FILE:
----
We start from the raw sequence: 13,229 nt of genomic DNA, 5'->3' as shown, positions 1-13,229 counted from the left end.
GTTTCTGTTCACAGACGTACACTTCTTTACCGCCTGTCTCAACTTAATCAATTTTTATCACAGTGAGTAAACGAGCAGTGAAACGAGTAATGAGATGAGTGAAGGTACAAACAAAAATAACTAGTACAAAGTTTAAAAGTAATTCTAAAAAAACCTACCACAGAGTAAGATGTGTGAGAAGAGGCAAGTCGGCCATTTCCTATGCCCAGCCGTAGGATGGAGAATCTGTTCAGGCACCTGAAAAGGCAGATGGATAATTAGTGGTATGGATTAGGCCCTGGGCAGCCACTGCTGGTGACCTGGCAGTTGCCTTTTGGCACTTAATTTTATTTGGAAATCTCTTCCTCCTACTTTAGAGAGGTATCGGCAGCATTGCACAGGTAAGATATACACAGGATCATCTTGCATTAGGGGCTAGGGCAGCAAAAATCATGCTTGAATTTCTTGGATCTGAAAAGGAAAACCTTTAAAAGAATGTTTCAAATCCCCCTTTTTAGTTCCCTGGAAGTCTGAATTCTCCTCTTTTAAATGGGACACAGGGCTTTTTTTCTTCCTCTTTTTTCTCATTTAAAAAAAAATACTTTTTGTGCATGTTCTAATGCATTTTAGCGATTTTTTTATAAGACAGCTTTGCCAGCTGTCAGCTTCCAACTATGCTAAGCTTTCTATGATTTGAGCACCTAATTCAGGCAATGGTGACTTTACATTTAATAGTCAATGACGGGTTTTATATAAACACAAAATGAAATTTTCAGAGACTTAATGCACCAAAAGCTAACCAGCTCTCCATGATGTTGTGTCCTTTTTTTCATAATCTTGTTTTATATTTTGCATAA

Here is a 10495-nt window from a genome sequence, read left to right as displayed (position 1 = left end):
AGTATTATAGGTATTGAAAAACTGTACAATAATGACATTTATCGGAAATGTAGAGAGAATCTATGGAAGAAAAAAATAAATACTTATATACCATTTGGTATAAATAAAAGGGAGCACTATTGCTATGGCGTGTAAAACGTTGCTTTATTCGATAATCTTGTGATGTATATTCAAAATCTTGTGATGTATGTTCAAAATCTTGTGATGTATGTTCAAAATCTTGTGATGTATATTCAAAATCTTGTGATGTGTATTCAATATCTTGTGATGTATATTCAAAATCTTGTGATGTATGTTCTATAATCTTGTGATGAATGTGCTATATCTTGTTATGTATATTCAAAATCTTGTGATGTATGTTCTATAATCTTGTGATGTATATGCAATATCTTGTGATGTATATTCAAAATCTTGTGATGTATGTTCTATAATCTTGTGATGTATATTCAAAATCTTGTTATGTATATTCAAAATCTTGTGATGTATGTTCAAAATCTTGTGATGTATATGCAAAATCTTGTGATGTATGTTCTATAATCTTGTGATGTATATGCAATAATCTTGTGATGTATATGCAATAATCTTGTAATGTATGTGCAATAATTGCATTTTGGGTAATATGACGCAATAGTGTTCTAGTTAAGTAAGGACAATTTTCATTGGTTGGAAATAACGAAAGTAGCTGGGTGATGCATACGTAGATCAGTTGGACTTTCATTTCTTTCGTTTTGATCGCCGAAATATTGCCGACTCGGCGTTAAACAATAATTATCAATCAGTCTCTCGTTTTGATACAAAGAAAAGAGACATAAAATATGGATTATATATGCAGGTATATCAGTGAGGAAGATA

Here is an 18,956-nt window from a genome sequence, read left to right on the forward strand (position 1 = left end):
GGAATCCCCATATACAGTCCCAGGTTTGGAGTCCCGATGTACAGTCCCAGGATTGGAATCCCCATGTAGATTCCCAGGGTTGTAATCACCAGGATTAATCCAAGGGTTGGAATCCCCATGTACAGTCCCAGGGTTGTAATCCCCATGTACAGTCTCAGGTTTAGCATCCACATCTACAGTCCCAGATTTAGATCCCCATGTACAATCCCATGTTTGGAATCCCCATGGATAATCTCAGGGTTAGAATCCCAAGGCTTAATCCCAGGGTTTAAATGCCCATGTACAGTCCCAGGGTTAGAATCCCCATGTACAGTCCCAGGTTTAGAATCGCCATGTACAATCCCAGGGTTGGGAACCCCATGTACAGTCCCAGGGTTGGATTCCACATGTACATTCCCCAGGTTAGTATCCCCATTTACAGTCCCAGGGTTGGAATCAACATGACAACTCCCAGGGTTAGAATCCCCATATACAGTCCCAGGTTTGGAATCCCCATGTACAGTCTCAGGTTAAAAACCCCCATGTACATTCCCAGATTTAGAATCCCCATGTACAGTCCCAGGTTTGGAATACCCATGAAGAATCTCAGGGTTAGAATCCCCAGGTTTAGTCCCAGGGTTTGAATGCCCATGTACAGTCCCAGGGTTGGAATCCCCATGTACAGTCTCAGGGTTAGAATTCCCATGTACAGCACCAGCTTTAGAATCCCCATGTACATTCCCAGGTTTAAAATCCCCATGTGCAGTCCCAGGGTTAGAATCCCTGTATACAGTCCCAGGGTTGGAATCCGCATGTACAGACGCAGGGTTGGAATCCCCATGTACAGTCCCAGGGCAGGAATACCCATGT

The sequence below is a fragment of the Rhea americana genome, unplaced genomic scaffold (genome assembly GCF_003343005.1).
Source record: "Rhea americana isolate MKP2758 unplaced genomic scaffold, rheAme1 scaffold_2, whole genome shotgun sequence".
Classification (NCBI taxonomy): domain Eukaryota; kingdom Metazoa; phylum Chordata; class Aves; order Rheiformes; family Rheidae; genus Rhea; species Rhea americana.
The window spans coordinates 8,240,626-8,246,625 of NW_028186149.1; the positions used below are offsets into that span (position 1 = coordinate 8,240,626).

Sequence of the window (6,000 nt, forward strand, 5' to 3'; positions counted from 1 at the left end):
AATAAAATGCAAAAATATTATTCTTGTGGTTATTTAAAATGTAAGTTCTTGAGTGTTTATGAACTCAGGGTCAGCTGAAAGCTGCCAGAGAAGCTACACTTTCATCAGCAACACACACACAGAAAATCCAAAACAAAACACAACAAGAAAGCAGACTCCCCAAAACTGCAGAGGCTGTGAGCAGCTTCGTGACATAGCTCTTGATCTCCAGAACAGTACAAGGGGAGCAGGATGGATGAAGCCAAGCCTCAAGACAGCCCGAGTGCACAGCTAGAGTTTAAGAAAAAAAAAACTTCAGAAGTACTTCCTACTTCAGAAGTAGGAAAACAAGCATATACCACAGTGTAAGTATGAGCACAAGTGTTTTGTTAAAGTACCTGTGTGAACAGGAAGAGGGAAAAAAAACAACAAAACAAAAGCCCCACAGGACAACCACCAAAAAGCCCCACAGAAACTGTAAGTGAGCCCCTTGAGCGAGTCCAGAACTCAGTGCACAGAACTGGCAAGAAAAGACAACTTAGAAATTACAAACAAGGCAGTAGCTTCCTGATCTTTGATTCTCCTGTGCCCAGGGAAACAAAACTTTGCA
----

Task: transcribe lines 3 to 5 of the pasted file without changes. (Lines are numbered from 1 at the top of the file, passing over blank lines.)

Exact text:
Here is a 10495-nt window from a genome sequence, read left to right as displayed (position 1 = left end):
AGTATTATAGGTATTGAAAAACTGTACAATAATGACATTTATCGGAAATGTAGAGAGAATCTATGGAAGAAAAAAATAAATACTTATATACCATTTGGTATAAATAAAAGGGAGCACTATTGCTATGGCGTGTAAAACGTTGCTTTATTCGATAATCTTGTGATGTATATTCAAAATCTTGTGATGTATGTTCAAAATCTTGTGATGTATGTTCAAAATCTTGTGATGTATATTCAAAATCTTGTGATGTGTATTCAATATCTTGTGATGTATATTCAAAATCTTGTGATGTATGTTCTATAATCTTGTGATGAATGTGCTATATCTTGTTATGTATATTCAAAATCTTGTGATGTATGTTCTATAATCTTGTGATGTATATGCAATATCTTGTGATGTATATTCAAAATCTTGTGATGTATGTTCTATAATCTTGTGATGTATATTCAAAATCTTGTTATGTATATTCAAAATCTTGTGATGTATGTTCAAAATCTTGTGATGTATATGCAAAATCTTGTGATGTATGTTCTATAATCTTGTGATGTATATGCAATAATCTTGTGATGTATATGCAATAATCTTGTAATGTATGTGCAATAATTGCATTTTGGGTAATATGACGCAATAGTGTTCTAGTTAAGTAAGGACAATTTTCATTGGTTGGAAATAACGAAAGTAGCTGGGTGATGCATACGTAGATCAGTTGGACTTTCATTTCTTTCGTTTTGATCGCCGAAATATTGCCGACTCGGCGTTAAACAATAATTATCAATCAGTCTCTCGTTTTGATACAAAGAAAAGAGACATAAAATATGGATTATATATGCAGGTATATCAGTGAGGAAGATA

Here is an 18,956-nt window from a genome sequence, read left to right on the forward strand (position 1 = left end):